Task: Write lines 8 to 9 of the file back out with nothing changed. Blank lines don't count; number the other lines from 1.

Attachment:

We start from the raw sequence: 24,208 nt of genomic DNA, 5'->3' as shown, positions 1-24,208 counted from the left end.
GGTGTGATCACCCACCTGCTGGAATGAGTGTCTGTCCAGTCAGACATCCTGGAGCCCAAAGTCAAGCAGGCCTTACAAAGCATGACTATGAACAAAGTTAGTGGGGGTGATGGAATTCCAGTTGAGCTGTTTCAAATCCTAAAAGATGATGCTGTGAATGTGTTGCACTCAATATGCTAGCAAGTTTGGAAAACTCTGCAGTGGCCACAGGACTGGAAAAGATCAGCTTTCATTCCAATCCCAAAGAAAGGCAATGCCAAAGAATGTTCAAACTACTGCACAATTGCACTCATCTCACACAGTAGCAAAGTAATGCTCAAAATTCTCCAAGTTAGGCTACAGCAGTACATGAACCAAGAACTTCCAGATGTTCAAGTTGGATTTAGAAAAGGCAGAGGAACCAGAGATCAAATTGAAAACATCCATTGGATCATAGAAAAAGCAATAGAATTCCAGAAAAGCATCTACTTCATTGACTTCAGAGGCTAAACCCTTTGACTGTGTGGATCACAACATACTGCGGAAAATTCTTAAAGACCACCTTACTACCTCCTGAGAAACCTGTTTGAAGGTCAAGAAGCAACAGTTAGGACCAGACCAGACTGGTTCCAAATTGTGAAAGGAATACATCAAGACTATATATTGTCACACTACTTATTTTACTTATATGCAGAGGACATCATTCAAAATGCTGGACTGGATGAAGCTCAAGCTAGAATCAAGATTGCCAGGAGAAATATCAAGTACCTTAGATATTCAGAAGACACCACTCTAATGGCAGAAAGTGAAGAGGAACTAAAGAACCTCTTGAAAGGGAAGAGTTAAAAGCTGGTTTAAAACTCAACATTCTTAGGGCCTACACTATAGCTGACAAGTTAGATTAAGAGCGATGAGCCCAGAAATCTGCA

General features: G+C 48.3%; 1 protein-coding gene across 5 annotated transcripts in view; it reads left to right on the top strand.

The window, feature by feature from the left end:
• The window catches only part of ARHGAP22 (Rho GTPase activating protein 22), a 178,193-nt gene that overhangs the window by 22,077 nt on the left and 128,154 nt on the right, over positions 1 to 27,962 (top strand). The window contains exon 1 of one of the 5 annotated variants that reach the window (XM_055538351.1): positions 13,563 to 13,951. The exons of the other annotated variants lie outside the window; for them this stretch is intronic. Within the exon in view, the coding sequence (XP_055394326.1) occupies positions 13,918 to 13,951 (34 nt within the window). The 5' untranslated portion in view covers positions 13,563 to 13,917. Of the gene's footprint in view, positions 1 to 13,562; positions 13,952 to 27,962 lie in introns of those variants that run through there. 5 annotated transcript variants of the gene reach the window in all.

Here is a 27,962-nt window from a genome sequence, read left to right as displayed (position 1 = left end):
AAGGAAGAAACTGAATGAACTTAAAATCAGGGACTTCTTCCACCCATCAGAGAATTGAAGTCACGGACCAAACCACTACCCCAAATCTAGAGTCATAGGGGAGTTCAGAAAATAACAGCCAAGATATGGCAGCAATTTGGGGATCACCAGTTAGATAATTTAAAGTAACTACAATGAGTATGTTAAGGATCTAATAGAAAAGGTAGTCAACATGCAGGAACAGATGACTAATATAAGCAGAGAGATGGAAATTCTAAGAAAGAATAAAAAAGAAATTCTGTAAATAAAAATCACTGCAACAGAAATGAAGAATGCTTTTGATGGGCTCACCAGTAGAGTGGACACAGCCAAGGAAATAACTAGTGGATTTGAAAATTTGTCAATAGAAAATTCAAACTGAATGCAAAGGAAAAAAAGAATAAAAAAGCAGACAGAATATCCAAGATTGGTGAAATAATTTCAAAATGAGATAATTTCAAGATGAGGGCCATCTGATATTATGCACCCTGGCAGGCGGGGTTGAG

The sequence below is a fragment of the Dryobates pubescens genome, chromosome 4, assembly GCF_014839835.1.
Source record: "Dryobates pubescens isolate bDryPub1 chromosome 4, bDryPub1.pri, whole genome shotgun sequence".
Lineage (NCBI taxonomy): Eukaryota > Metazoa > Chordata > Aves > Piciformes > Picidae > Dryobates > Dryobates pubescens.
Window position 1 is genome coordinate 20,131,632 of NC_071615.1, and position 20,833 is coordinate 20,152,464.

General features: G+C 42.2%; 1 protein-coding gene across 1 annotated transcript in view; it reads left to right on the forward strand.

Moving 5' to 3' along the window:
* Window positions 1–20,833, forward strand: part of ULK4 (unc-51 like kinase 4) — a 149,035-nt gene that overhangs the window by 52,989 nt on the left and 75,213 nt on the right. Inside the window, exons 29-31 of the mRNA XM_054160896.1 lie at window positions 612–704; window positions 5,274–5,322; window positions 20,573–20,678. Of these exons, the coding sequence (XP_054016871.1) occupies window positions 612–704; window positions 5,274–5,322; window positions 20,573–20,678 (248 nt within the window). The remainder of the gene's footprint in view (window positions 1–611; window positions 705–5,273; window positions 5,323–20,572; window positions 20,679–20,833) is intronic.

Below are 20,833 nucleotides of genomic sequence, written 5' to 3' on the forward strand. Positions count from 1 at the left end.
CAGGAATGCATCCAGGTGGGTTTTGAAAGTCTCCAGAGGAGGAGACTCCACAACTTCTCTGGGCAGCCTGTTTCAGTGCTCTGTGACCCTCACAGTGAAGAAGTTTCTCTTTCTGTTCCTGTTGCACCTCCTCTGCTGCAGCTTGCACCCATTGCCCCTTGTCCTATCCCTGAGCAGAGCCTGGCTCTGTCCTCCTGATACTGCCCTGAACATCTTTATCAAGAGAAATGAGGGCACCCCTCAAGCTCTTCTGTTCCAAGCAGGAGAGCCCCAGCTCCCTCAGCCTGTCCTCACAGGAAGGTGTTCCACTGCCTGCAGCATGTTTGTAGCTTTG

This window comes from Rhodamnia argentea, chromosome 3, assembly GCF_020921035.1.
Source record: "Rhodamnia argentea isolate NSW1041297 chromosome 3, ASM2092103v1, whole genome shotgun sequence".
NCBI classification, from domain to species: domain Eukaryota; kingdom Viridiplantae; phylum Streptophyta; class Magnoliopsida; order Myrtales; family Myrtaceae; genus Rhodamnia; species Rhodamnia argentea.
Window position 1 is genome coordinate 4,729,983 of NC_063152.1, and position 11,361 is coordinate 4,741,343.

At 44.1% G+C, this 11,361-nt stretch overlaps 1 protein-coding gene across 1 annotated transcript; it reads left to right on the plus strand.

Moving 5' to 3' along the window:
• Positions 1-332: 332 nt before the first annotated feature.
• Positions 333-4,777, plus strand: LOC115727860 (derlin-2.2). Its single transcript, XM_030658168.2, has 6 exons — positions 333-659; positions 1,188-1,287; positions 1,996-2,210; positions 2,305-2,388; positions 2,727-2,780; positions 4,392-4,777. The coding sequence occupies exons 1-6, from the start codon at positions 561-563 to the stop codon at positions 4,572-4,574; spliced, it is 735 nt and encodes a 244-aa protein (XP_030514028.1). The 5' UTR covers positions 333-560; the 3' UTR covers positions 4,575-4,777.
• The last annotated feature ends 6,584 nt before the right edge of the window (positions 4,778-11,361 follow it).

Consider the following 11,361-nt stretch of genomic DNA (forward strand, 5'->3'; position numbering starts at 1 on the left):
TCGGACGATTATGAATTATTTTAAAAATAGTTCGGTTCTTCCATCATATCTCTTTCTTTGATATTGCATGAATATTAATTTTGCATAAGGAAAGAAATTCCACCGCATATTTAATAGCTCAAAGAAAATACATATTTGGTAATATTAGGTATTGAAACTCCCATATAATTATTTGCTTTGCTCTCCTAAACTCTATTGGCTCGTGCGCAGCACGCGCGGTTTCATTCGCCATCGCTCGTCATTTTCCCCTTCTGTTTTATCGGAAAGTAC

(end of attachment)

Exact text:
The sequence below is a fragment of the Dryobates pubescens genome, chromosome 4, assembly GCF_014839835.1.
Source record: "Dryobates pubescens isolate bDryPub1 chromosome 4, bDryPub1.pri, whole genome shotgun sequence".